A few years back I unfriended a schoolmate of mine on Facebook. The reason might seem very silly to you. But I was tired of seeing funeral pictures and videos of his grandmother. I am talking about a huge dump of photos and videos. Photos of the deceased person in the coffin, photos of relatives and acquaintances near the coffin, videos of people crying and so on. I have nothing against his grandmother, and I do wish her eternal peace. In fact, I would have loved to see her photos from when she was alive. But this! Hell no! I didn’t unfriend him for the first dump of pictures, even though it creeped me out big time. But by the third day of his adding more and more pictures and videos, I decided that I had had enough and hit the Unfriend button with zero remorse.

Sadly, this is a worrying trend that I have seen in a few communities in Kerala over the last so many years. No, this didn’t start with the pandemic. At the time of the pandemic, when people were stuck abroad and couldn’t attend their own parents’ funeral, I understood why people had to record videos, send photos or video call them, so that at least virtually, they got to be a part in bidding farewell to their loved ones. But this creepy trend started in Kerala much, much before the pandemic.

Even in the case of celebrity deaths, where clicking photos and airing videos by TV channels have been a regular thing considering their public reach, there once used to be a certain dignity in the way it was done – not anymore. I was grossed out by some of the pictures and videos shared by people online from a few recent celebrity deaths, all in the name of “love and respect.” I couldn’t understand how it was love or respect to put up clickbait posts to profit from someone’s death. Even if it isn’t about the number of likes, or any profit thereof, imagine doing the same to one’s own family. If people clicking selfies on cell phones wasn’t enough, there is a whole team hired to make sure that the dead person doesn’t get to rest in peace for a single minute until he/she is buried.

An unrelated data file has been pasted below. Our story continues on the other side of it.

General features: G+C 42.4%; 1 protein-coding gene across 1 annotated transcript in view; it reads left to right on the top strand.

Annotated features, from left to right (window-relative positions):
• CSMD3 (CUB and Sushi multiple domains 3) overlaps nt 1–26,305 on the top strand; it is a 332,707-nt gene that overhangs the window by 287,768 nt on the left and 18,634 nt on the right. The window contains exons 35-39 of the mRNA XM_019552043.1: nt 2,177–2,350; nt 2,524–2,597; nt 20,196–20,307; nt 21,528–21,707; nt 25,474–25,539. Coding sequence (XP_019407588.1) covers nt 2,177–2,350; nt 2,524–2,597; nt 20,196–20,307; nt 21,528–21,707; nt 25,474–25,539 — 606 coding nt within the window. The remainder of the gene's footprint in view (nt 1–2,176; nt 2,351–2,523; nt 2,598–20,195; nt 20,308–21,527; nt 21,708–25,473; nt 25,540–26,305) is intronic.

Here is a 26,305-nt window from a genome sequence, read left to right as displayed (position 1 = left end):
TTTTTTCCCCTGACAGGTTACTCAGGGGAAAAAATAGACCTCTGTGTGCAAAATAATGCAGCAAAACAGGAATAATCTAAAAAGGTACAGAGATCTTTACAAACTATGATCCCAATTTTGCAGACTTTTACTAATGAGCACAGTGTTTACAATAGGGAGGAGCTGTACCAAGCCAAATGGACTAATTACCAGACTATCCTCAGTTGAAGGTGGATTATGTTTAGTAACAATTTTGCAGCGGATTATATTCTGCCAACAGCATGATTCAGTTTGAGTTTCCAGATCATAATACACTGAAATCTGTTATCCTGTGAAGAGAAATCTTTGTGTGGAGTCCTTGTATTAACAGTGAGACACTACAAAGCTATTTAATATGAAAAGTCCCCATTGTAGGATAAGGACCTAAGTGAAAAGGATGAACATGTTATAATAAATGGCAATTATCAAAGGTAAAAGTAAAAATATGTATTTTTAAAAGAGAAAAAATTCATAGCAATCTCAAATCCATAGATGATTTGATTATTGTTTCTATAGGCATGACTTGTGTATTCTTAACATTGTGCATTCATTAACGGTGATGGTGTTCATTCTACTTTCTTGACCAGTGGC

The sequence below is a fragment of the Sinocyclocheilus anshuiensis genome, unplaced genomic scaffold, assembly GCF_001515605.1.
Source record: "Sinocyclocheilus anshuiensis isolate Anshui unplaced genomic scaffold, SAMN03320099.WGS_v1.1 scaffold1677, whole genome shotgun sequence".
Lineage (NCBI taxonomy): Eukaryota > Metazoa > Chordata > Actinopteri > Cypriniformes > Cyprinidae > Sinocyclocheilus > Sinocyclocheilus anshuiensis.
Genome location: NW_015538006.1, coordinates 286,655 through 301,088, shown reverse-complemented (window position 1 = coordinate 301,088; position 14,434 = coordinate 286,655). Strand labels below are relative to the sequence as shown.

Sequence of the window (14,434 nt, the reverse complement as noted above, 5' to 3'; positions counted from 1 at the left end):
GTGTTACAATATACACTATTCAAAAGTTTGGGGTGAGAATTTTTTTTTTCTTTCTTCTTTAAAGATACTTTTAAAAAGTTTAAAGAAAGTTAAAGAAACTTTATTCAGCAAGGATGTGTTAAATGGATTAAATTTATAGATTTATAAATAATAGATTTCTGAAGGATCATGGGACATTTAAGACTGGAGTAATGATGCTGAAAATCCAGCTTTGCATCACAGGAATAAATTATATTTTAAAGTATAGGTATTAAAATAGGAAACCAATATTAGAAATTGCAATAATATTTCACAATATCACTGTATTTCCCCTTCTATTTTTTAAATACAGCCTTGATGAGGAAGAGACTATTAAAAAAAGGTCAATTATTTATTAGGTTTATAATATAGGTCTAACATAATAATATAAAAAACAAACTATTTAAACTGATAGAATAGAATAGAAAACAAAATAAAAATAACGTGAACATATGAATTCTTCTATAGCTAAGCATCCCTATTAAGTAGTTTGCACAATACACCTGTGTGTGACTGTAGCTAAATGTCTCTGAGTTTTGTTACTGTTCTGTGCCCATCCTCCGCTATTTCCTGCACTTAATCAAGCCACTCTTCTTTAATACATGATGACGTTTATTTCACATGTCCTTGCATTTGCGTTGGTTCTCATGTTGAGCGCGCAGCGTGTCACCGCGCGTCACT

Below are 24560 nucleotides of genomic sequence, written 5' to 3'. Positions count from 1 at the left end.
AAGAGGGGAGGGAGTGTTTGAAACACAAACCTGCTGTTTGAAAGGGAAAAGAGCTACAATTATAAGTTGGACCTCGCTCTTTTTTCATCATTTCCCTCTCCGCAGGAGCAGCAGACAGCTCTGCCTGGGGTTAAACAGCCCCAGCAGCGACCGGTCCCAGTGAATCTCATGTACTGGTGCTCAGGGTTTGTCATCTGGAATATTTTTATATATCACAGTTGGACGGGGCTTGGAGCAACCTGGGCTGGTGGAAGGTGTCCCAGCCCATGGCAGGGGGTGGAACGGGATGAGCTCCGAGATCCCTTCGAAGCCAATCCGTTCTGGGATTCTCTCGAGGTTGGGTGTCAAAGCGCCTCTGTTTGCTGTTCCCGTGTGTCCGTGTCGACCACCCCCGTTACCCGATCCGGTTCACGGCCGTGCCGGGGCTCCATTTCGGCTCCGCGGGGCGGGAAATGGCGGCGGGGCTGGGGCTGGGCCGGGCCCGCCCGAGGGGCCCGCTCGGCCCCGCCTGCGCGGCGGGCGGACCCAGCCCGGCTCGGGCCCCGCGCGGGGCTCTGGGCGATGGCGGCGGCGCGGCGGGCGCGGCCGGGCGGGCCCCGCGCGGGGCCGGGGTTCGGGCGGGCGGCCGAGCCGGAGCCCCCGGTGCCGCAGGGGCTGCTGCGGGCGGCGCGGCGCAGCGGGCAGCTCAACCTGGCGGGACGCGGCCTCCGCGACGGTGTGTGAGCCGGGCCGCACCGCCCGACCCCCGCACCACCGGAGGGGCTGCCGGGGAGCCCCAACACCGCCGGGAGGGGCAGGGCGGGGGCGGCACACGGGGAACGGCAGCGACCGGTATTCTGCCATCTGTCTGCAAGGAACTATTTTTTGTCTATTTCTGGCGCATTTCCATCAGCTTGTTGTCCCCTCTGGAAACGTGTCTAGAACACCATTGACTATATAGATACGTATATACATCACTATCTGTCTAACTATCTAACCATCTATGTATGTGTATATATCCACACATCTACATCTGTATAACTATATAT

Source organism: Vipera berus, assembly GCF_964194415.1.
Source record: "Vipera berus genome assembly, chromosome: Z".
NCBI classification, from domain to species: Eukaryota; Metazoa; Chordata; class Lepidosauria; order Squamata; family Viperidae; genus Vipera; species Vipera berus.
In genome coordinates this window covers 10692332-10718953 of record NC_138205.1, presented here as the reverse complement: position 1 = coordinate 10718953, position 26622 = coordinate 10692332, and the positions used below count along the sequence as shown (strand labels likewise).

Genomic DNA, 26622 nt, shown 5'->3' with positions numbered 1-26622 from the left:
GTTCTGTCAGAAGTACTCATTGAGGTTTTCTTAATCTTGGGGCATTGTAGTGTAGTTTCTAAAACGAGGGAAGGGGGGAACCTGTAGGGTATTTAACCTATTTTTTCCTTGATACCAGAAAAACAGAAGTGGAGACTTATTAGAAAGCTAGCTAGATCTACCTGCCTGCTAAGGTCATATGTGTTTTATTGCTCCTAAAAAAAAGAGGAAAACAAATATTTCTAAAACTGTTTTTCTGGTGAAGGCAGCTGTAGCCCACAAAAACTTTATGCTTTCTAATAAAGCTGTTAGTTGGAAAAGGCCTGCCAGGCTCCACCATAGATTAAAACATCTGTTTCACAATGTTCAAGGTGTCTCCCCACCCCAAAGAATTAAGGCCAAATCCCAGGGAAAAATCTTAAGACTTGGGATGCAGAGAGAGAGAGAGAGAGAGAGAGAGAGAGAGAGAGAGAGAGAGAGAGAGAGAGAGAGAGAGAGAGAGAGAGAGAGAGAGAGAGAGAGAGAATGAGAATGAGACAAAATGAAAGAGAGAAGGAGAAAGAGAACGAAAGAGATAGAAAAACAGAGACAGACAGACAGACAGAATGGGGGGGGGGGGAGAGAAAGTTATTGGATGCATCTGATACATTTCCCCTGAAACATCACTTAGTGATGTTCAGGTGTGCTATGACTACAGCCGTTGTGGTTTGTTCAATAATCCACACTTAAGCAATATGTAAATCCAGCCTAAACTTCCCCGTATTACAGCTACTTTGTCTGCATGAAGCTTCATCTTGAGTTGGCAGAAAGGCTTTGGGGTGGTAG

I don’t, in the first place, understand the point in clicking pictures of a corpse from every angle – almost as if they need as many options as possible, to select the best one, and do what??? Frame the picture and hang it on a wall? And I certainly don’t understand the mindset of people who pose with a corpse. It doesn’t matter if it’s your parent, or a distant relative – how do you pose with a dead person?? What exactly goes through the mind of someone who hires a photographer and a videographer at the funeral of a loved one, and gives them instructions to capture every single person who comes over, apparently to pay their respects to the deceased. Just like at a wedding, is this one’s way of keeping tabs on who all came to “ours,” so we know whether to go for “theirs”? Or is it, just like a wedding, another happy occasion to freeze in time, and look back upon from time to time? I mean, I just don’t understand. Do people revisit “funeral albums” like wedding albums? “I’m feeling all nostalgic today. Let’s go look at the pictures from our grandfather’s funeral!” How insane does that sound! Isn’t it equally insane that they have professionals in place at the funeral to create an album and a semi-movie in the first place?

I don’t know how many and who all will get offended reading this blog. And quite honestly, I don’t care. But there really is a place and a time for everything. And a funeral is most definitely not the place for a photoshoot. Those poor souls are gone, yes. But they still deserve every ounce of dignity as they did when they were alive. Putting up photo and video dumps on Facebook and Instagram with the caption “My grandmother’s funeral” is certainly not treating them with dignity or respecting the dead. And it is in no way, respecting the living aka the ones on your friends list, either.

Also published on Medium.